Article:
I am still sending my poetry out to magazines, literary journals but I am going to focus less on poetry in 2008. My poetry was published in a literary journal and an anthology in 2007. I have decided I am going to leave poetry behind for a bit. I am now going to concentrate on a manuscript that I had written over three years ago yet it has been collecting dust in my drawer.

I have this fear about fiction writing I can admit it. Fiction is my weakness I haven’t written a lot of fiction. I only had one short story published and that was five years ago. I tend to write mostly non fiction such as poetry, essays, opinion pieces, and features articles. I feel more comfortable with this form of writing then with fiction. However, I’ve decided that I’m going to try in 2008 to find a publisher for my novel.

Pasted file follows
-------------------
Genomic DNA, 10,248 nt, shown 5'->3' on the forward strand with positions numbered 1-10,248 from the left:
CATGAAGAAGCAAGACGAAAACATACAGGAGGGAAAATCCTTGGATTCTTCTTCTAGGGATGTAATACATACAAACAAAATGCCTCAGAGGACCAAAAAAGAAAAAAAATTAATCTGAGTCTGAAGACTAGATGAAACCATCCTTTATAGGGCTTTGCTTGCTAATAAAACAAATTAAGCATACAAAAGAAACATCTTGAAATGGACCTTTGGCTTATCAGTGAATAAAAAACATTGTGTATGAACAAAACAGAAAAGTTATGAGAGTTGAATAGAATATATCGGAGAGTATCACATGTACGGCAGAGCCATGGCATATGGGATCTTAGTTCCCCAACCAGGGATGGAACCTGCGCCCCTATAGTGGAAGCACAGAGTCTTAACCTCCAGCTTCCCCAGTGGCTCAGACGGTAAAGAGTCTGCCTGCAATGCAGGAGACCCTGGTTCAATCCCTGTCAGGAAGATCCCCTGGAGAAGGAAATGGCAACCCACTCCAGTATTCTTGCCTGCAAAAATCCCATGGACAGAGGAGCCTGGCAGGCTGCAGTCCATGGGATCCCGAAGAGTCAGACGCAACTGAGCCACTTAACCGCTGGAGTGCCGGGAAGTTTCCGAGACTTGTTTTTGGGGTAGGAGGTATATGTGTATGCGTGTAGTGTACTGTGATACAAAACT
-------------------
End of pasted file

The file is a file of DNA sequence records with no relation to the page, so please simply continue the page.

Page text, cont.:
A few years ago I bought the Writer’s Market Literary agent book and I will be honest I didn’t find the book very helpful. One reason was a lot of the agents in the book simply were not looking at new writers. Of course, I realize the Writers Market book is only one book to find an agent.

In Canada, one of the problems here is that there are simply very few literary agents. The Canadian book industry is very small. The Canadian publishing industry is kind of pretentious in the sense it is all about literary fiction. You know the drill a lot of Margaret Atwood and her clones. I find Canadian writing so boring it just doesn’t interest me. The way I write I know that it would work with an American publisher. The Canadian book industry also has a very myopic attitude towards black writers. One literary agent told that the Canadian book industry thinks blacks don’t sell and that we don’t read.